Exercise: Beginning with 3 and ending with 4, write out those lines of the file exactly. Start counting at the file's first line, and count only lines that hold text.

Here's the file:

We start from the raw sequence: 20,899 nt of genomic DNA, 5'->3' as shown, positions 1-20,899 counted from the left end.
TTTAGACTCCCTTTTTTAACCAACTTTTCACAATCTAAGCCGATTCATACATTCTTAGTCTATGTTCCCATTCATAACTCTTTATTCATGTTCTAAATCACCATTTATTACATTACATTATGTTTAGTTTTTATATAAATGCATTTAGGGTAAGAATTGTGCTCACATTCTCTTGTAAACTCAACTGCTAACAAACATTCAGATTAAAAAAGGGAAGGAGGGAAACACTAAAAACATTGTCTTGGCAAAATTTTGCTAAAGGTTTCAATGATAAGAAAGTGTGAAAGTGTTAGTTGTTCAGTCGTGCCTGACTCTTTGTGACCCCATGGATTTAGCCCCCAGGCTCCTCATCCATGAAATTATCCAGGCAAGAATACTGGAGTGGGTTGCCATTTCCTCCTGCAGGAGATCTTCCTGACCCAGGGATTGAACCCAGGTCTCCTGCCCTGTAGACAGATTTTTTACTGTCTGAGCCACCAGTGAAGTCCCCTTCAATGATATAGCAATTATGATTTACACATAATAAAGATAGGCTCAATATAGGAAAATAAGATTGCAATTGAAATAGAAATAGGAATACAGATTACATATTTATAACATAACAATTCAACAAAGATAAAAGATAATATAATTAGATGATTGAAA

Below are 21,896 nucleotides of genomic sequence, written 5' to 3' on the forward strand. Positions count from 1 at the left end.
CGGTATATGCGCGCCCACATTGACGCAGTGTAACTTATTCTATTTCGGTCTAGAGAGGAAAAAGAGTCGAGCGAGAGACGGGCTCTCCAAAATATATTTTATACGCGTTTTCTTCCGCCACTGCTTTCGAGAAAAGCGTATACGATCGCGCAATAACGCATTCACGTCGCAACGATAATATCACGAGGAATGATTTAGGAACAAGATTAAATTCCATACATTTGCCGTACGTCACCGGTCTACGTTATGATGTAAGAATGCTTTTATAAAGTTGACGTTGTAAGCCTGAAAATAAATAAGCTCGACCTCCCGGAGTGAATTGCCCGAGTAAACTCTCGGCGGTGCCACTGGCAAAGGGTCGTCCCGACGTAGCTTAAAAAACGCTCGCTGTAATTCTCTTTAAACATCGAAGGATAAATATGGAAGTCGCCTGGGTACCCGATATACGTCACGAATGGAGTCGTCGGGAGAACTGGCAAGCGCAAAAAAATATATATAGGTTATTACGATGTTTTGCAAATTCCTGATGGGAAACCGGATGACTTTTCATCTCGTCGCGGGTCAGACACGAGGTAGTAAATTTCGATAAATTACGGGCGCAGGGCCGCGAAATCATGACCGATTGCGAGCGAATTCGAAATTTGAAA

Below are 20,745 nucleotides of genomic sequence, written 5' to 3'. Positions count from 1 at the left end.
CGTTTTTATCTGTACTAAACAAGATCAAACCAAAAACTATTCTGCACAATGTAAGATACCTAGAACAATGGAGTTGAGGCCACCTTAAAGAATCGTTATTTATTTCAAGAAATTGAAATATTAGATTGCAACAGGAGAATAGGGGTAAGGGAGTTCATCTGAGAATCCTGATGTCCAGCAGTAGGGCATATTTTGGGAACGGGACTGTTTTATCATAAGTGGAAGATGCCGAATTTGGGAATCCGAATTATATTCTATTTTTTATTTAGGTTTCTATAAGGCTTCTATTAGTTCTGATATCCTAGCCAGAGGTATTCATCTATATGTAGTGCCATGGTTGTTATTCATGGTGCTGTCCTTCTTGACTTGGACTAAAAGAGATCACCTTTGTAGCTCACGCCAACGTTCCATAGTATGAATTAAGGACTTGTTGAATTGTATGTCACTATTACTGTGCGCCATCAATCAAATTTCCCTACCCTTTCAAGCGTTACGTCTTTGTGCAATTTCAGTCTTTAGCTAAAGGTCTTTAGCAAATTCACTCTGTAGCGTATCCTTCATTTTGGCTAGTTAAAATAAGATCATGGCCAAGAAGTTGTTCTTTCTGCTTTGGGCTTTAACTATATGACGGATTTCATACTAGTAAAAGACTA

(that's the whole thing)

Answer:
Below are 21,896 nucleotides of genomic sequence, written 5' to 3' on the forward strand. Positions count from 1 at the left end.
CGGTATATGCGCGCCCACATTGACGCAGTGTAACTTATTCTATTTCGGTCTAGAGAGGAAAAAGAGTCGAGCGAGAGACGGGCTCTCCAAAATATATTTTATACGCGTTTTCTTCCGCCACTGCTTTCGAGAAAAGCGTATACGATCGCGCAATAACGCATTCACGTCGCAACGATAATATCACGAGGAATGATTTAGGAACAAGATTAAATTCCATACATTTGCCGTACGTCACCGGTCTACGTTATGATGTAAGAATGCTTTTATAAAGTTGACGTTGTAAGCCTGAAAATAAATAAGCTCGACCTCCCGGAGTGAATTGCCCGAGTAAACTCTCGGCGGTGCCACTGGCAAAGGGTCGTCCCGACGTAGCTTAAAAAACGCTCGCTGTAATTCTCTTTAAACATCGAAGGATAAATATGGAAGTCGCCTGGGTACCCGATATACGTCACGAATGGAGTCGTCGGGAGAACTGGCAAGCGCAAAAAAATATATATAGGTTATTACGATGTTTTGCAAATTCCTGATGGGAAACCGGATGACTTTTCATCTCGTCGCGGGTCAGACACGAGGTAGTAAATTTCGATAAATTACGGGCGCAGGGCCGCGAAATCATGACCGATTGCGAGCGAATTCGAAATTTGAAA